Seeing Richard enter, York urges Lancaster to remember his youth and deal gently with him, just as the royal couple draw near their aged uncle's bed-side with encouraging words. When the King addresses him as 'aged Gaunt,' Lancaster rejoins he is old indeed, grief having added to his years, and that he has so faithfully watched over England's welfare, that he is now as 'gaunt' as his name. Then, he tries to warn Richard against flatterers and bad advice, tells him his grandfather would not approve of his courses, and reminds him that he is merely 'Landlord of England,' for a time. This speech sorely offends the 'King, who vows had it not been uttered by a sick man, he should feel his wrath, a threat which fails to daunt Lancaster, who accuses Richard of having slain Gloucester. Then, solemnly warning the King he will some day remember the words he now scorns. Gaunt bids his attendants bear him first to his bed and then to his grave, exclaiming that those who have love and honour may care to live, but that he does not!

The aged Lancaster having been removed, Richard cruelly comments that those who 'sullens have' ought to die, although his uncle York tries to make him take a more kindly view of Lancaster's well-meant advice, by assuring him his uncle loves him as dearly as he does Bolingbroke. A moment later Northumberland enters, announcing the Duke of Lancaster is dead, and while York mourns his brother's demise, Richard, after stating 'the ripest fruit first falls,' proclaims he will take possession of his uncle's wealth, and employ it for the Irish campaign. This decision horrifies York, who audibly wonders how long he will have to bear such things as a brother's death, a nephew's banishment, and the confiscation of ancestral estates; for he is the last remaining of Edward's brave sons, of whom the Black Prince, Richard's father, was greatest and best.

Seeing his tears, Richard inquires the cause of his grief, only to be reproached for depriving Bolingbroke of his rightful inheritance, and to be warned this will prove an impolitic move! Ignoring this warning, too, Richard reiterates the order for confiscation, and York departs to avoid witnessing such an act of injustice. His uncle having gone, Richard bids his attendants carry out his instructions ere they depart for Ireland on the morrow, announcing that the Duke of York will act as regent during his absence. Then, turning to the Queen, he entreats her to show a merry countenance, as they will have to part on the morrow, and goes out with her and the rest of his train.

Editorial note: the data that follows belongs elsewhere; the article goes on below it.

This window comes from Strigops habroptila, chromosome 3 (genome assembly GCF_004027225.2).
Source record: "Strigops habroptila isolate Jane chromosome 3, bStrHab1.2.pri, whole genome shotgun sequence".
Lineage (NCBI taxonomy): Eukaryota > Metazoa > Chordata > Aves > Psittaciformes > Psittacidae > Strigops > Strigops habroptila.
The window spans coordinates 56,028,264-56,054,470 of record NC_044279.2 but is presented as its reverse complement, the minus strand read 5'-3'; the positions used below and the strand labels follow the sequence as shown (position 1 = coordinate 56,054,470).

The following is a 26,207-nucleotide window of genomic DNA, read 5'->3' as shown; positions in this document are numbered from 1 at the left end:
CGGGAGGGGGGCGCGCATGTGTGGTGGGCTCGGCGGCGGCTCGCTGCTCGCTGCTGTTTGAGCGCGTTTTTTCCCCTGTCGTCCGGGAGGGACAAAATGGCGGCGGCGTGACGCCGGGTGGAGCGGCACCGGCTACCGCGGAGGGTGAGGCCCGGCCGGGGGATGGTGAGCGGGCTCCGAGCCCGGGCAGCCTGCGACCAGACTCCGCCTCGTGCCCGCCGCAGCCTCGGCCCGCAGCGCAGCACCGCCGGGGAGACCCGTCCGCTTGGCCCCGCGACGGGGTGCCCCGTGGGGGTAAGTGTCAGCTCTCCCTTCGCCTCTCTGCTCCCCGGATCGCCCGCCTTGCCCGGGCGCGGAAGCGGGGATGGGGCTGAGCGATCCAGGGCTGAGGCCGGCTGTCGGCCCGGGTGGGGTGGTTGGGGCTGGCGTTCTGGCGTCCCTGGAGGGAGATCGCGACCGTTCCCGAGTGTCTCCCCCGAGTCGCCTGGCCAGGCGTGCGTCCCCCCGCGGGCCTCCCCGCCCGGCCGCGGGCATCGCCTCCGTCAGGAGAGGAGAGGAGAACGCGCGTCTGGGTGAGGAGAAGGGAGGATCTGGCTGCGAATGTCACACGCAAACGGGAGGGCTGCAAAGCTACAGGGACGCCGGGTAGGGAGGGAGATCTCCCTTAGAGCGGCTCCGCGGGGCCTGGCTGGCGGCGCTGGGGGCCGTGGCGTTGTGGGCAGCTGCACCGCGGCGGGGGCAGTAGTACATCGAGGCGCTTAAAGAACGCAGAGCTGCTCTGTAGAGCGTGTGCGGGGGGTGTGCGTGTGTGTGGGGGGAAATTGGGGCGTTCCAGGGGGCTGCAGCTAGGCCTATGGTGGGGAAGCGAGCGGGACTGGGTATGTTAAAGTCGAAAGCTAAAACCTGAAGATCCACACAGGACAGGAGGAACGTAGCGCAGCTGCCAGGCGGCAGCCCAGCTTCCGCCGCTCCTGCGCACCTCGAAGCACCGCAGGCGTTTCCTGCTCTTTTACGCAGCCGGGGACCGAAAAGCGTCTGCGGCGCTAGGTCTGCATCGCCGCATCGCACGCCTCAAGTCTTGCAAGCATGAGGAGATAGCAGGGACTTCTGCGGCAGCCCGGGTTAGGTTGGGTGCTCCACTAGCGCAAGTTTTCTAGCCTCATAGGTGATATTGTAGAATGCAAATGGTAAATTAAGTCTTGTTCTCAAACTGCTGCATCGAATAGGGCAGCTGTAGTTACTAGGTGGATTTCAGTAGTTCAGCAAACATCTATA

Left alone in the house of the death, friends and attendants conclude that the old Duke of Lancaster being dead, Bolingbroke replaces him, although the King has stripped him of the revenue which should accompany the title he inherits. After expressing heartfelt sorrow for what has occurred, they exclaim it is shameful a King should thus ruin a subject, adding this is but foretaste of what will befall them all hereafter. They add that the weak and vacillating courses of the King have already alienated nobles and commons, and that his constant exactions are fast wearying all his subjects, for bis revenues, which should suffice to defray all state expenses, have been madly squandered, and Richard has spent more in times of peace than many of his ancestors when waging war! But, when it comes to robbing his kinsmen to defray the Irish campaign, all perceive he is conjuring up a storm, wherein they, too, will perish, unless they take measures to insure their safety.

Three of these malcontents then reveal how Bolingbroke is assembling a force on the coast of France, by means of which he expects to invade England, as soon as Richard has gone, and to win back his estates. He has chosen as his landing place Ravenspurgh, where these three lords — Willoughby, Ross and Northumberland, — mean to betake themselves and join the rebels, for they spur off immediately after making their decision known.

The curtain next rises in Windsor castle, where attendants are vainly trying to cheer the youthful Queen, who, ever since her husband's departure has been in a melancholy mood. Although loath to feel merry with the King away, Isabella is so unable to account for her depression, that her attendants assure her 'each substance of a grief has twenty shadows,' and vow she is taking those very shadows for realities. The young Queen, however, deems her depression may be the foreboding of some 'nameless woe,' just as a messenger enters, inquiring whether the King has already gone? This sudden arrival induces her to ask a few questions, in reply to which she learns how Bolingbroke has landed at Ravenspurgh, where he has been joined by a number of nobles. Appalled by such tidings, the Queen exclaims her depression was justified, while the men about her eagerly inquire whether the proper steps have been taken to declare Bolingbroke a rebel and rouse the people to resistance? While the Queen is still lamenting over these bad tidings, the Duke of York comes in, looking so bowed down with grief, that he inspires neither Queen nor courtiers with hopes of help or of good tidings. Instead, he despondently avers 'Comfort's in heaven; and we are on the earth where nothing lives but crosses, cares, and grief,' and regrets the King's absence leaves him, — an old man, — to defend the crown against such fearful odds.